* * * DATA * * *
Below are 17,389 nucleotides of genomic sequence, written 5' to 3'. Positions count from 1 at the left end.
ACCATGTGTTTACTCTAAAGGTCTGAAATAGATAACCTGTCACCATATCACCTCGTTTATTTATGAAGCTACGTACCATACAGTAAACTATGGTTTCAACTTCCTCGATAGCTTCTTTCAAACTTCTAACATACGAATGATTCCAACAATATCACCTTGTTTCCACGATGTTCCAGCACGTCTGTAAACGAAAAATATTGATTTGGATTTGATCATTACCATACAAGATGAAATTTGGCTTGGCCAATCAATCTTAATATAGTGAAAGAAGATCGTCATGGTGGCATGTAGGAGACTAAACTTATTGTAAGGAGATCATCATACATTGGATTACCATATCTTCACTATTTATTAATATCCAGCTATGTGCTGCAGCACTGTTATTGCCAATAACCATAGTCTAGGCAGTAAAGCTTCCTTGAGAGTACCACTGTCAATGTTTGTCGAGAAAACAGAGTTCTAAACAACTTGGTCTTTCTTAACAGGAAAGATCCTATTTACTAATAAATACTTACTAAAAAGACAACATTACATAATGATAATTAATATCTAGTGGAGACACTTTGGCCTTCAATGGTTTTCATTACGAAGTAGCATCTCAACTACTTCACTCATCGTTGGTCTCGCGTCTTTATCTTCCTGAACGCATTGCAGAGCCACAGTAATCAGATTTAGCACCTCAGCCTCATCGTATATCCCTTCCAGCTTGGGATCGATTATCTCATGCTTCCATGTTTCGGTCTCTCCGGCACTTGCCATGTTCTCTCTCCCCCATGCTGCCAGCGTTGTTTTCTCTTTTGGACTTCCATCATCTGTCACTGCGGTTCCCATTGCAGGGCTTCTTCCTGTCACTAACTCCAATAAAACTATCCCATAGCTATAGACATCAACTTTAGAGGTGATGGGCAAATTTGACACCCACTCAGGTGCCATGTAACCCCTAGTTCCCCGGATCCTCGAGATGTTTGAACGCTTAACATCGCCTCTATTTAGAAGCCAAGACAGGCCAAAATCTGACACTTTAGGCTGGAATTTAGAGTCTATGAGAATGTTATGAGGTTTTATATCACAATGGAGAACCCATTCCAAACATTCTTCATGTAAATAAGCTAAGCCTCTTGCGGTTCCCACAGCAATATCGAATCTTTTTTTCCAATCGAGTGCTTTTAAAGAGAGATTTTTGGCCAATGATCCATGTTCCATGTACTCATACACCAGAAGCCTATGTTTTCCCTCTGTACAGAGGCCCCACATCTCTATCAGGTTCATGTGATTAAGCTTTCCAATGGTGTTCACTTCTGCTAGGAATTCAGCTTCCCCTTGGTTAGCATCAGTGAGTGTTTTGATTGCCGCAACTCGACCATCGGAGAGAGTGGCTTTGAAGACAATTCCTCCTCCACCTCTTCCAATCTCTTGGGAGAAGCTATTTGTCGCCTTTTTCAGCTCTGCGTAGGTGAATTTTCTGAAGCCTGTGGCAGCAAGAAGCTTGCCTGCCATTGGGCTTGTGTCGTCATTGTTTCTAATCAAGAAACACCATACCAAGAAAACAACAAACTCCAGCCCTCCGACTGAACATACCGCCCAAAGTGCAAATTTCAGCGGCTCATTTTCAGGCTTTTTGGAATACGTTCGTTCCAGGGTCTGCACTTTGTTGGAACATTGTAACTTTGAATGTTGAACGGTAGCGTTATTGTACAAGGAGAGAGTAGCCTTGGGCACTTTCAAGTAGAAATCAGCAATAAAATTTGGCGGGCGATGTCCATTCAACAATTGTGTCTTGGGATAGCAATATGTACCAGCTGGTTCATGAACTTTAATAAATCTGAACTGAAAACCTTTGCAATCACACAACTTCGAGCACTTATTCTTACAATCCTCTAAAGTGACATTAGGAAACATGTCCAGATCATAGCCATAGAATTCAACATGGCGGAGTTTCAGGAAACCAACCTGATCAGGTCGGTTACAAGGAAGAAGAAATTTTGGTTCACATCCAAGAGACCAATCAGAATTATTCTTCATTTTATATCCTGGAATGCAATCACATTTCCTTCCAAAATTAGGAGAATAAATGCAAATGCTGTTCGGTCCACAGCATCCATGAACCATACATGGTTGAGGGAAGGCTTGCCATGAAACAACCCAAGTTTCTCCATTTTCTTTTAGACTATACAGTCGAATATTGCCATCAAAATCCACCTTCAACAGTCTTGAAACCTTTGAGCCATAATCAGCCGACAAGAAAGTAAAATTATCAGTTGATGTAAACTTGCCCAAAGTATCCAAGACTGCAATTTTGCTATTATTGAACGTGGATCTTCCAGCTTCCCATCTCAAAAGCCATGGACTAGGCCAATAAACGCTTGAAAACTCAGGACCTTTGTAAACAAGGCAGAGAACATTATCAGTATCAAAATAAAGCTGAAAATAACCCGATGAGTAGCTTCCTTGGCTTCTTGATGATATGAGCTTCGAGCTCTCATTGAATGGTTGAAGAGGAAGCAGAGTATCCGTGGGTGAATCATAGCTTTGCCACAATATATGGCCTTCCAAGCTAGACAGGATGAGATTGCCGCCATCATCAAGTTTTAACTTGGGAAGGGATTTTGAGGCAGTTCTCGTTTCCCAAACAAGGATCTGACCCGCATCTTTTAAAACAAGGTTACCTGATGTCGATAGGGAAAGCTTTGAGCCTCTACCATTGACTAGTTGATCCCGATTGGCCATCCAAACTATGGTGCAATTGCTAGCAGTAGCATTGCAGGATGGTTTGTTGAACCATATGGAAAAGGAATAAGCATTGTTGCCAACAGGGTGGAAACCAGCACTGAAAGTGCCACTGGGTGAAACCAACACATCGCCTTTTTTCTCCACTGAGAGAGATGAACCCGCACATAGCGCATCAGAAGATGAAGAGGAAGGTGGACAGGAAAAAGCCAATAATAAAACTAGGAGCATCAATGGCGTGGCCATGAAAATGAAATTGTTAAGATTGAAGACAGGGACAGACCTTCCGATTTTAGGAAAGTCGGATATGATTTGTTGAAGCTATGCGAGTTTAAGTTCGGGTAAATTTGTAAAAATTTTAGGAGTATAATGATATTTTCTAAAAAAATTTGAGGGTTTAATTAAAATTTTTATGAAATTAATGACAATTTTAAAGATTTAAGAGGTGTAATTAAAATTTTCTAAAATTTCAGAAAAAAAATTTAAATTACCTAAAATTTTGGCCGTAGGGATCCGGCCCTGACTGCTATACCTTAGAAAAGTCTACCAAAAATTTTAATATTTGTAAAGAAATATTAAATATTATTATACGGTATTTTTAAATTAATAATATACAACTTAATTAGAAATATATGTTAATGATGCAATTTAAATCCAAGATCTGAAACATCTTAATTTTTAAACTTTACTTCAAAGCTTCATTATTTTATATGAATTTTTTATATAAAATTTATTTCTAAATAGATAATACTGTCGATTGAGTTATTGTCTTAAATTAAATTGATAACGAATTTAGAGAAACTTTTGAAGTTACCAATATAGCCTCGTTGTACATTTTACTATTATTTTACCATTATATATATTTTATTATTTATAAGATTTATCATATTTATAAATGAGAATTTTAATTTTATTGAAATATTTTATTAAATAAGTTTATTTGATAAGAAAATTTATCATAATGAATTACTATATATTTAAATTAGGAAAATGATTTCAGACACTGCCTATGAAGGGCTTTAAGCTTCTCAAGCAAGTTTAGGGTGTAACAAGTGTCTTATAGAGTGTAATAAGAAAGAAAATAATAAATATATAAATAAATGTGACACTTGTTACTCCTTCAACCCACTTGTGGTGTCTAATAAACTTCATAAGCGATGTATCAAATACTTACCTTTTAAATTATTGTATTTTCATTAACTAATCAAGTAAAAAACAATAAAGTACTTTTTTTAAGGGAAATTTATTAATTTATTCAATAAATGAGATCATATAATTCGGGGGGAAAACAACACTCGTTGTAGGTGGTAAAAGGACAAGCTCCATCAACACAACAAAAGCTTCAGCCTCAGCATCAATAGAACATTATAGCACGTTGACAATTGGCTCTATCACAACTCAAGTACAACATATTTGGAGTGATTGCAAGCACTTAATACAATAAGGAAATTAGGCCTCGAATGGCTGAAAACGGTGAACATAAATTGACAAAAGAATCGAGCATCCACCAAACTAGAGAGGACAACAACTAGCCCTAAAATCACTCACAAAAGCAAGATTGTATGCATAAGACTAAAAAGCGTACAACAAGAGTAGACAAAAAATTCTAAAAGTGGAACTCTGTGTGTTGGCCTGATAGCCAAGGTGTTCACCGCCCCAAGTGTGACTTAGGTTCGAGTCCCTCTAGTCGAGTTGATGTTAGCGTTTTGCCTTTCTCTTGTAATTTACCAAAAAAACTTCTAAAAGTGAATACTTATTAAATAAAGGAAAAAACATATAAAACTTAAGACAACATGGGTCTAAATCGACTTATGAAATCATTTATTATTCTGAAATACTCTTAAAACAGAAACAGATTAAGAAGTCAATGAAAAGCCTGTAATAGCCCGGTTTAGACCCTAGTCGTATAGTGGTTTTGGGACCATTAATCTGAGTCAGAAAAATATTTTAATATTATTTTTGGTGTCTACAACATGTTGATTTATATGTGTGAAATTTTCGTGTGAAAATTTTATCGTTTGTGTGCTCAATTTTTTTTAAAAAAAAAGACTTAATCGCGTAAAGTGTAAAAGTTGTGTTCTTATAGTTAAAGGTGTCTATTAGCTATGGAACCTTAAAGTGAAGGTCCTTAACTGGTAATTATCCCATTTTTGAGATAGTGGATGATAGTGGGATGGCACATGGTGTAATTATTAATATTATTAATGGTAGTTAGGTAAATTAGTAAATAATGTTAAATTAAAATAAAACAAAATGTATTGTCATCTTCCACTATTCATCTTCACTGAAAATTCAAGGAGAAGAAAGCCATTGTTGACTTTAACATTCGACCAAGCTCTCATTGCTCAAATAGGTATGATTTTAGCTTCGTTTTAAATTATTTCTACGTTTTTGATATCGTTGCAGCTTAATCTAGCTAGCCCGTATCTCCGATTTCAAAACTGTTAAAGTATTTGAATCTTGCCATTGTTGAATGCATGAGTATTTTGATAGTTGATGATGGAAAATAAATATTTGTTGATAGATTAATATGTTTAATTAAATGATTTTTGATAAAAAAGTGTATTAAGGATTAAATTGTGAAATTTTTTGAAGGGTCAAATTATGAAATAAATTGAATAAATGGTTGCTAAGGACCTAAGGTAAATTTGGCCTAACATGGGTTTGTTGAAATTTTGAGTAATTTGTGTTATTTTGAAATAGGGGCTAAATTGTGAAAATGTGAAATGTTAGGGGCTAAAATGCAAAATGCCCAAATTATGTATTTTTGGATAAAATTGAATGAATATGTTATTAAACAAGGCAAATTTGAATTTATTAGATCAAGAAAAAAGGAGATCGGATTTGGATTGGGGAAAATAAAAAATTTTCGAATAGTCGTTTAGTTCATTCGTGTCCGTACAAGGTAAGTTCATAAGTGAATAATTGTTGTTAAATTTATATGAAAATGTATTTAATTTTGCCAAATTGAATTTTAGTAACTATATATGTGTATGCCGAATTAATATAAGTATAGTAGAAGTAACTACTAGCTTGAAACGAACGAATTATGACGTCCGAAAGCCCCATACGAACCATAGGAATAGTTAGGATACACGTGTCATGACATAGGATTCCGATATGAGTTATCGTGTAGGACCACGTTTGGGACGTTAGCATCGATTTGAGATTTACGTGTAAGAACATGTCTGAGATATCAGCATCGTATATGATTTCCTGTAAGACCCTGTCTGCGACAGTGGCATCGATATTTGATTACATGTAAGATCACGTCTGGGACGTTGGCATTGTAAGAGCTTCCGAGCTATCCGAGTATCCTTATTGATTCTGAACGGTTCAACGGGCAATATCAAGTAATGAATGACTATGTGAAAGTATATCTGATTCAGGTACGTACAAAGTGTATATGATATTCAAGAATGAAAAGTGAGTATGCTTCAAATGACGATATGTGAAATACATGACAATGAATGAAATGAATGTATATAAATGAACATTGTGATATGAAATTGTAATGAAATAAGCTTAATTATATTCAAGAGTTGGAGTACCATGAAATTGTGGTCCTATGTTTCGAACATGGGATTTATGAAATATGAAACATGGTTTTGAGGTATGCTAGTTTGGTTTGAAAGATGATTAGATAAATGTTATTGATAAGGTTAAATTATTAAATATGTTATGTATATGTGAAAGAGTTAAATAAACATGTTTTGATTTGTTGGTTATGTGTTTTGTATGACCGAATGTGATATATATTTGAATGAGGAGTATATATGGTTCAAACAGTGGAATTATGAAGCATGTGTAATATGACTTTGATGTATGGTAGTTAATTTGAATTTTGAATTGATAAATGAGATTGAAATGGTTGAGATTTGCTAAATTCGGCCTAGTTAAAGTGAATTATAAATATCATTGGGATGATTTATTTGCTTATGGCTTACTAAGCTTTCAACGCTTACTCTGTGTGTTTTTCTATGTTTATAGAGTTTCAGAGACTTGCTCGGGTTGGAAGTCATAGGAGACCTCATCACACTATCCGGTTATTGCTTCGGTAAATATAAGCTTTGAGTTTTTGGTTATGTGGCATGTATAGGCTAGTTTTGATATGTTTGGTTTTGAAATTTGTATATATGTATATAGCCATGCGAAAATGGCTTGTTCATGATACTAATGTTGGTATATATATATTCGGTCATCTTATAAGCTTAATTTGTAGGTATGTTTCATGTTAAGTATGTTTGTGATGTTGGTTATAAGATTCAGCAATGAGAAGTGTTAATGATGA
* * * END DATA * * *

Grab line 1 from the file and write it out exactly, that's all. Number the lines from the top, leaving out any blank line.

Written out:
Below are 17,389 nucleotides of genomic sequence, written 5' to 3'. Positions count from 1 at the left end.